Short tweets can fit in one character over the 140-character limit, so there is not much of an excuse to not shorten them. Even one extra character can make the difference between someone seeing your tweet or not.
Sending links out instead of using the tweet button on other websites allows you to keep your tweet short and clean while still getting the point across.
You can also use third-party sites like TwitLonger to send longer messages if needed without exceeding the character limit.
Consider using hyperlinks
While this may not be the most popular Twitter function, hyperlinks can be very useful. They can help you direct people to your blog or other website pages, give people additional information, and make your tweets more accessible.
Any type of link is allowed, though you may have to shorten some sites’ links due to character limit. If you are posting a link to another website, make sure it is a trustworthy site by doing a quick search.
Some people use very short poems or phrases instead of full sentences on Twitter and then add a link at the end to their blog or other site.
Brevity is the soul of wit
Twitter limits you to 140 characters per post, or tweet. This makes it challenging to write a full sentence, let alone a full paragraph.
Even with the new 280 character limit, it is still difficult to include a full paragraph in a single tweet. You can try to squeeze in some sentences, but then it loses its point-summary nature.
Fortunately, tweets do not require much text! A simple statement or statement plus response is enough. The hard part is deciding what to tweet in the first place.
Twitter is a social media platform that allows you to direct message people, so if you want to privately message someone with a long message, you can! Or you could post a long message as a tweet itself, with the header of your post being the question or statement and the body being the answer or response.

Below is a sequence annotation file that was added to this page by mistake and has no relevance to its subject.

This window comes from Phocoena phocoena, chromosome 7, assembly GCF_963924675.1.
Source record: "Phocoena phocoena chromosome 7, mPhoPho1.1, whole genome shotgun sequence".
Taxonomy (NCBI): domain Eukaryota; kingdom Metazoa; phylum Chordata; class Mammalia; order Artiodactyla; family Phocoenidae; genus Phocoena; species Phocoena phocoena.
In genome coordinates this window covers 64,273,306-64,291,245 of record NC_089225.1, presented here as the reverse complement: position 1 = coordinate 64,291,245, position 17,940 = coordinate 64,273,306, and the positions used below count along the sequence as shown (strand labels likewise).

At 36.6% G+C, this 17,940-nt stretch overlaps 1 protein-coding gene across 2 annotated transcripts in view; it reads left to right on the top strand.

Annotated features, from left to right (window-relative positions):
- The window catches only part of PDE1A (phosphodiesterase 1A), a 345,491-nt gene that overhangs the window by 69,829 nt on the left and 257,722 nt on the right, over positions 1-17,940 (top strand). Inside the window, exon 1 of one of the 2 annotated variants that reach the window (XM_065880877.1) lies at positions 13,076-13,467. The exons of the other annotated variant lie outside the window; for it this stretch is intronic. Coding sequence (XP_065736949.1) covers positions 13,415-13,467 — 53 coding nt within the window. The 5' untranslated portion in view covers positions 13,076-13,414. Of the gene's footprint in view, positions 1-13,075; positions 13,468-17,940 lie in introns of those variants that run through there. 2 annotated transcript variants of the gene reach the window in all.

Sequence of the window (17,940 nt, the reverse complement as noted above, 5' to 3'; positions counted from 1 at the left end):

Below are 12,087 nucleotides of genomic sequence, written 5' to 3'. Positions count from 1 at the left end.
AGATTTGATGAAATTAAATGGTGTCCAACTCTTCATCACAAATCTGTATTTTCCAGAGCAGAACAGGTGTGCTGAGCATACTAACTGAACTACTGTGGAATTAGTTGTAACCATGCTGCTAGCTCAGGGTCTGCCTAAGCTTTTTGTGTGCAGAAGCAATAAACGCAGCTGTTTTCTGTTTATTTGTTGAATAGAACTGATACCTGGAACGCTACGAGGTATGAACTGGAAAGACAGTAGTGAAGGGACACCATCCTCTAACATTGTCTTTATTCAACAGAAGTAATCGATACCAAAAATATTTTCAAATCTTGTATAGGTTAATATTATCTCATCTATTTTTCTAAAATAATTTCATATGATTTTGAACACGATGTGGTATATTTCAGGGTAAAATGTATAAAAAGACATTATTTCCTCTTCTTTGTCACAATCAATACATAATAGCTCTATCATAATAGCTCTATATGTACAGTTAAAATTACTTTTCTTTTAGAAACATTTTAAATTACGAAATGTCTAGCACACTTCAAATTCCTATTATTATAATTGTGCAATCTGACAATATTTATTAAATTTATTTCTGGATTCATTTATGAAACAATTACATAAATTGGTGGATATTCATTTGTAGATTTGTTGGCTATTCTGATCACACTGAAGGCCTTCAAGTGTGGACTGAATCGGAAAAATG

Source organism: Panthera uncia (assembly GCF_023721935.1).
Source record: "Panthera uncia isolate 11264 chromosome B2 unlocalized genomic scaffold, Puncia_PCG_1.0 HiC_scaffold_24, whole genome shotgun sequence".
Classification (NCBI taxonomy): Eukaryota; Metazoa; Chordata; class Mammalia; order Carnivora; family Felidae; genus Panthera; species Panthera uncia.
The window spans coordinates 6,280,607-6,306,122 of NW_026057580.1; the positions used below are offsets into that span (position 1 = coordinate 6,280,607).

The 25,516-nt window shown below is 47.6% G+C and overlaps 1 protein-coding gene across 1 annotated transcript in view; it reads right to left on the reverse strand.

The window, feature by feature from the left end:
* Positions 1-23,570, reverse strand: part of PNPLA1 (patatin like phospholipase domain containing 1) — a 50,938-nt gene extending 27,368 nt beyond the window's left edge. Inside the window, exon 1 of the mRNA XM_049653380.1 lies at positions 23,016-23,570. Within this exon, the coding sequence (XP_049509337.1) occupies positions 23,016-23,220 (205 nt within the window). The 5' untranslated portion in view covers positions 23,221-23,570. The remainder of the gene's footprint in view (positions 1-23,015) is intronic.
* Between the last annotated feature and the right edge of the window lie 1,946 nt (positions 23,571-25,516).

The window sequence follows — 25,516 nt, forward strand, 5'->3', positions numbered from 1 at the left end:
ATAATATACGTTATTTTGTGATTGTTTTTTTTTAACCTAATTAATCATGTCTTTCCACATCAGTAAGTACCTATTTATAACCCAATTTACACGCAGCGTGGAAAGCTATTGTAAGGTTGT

People who tweet a lot see growth in their followership
Despite all the noise and nonsense on Twitter, people who tweet a lot see growth in their followership. This is true even when they tweet lots of nonsense themselves.
In fact, researchers at the University of San Francisco found that Twitter users with more than 500 tweets per month see an average follower growth of 2.3% per month.
People with fewer tweets per month see less growth, but still see some increase in followers. Users with between 100 and 500 tweets per month see an average follower growth of 1.75% per month, and those with fewer than 100 tweets per month still see an increase of 0.75% per month.
The researchers looked at almost 30 million Twitter accounts over a year to come up with these numbers. They also found no limit to how many followers someone can gain through tweeting more themselves. There’s no point where someone “tops out” with their number of followers.
Short and sweet is still sweet
While the average length of a tweet is around 110 characters, the average length of a retweet is around 20 characters. This means that the person sharing your content will have to edit your content by 80 characters!
It can be challenging to edit your content down, but it is important to do so in order to make room for others’ content. It also helps more people see and share your content which is what we want!
If your tweet is longer than 140 characters, you have the option to either double post or cut out some of the content. The best way to do this depends on what you are trying to convey.
For instance, if you are tweeting a link or a quote, then just posting the link or quote and nothing else will work.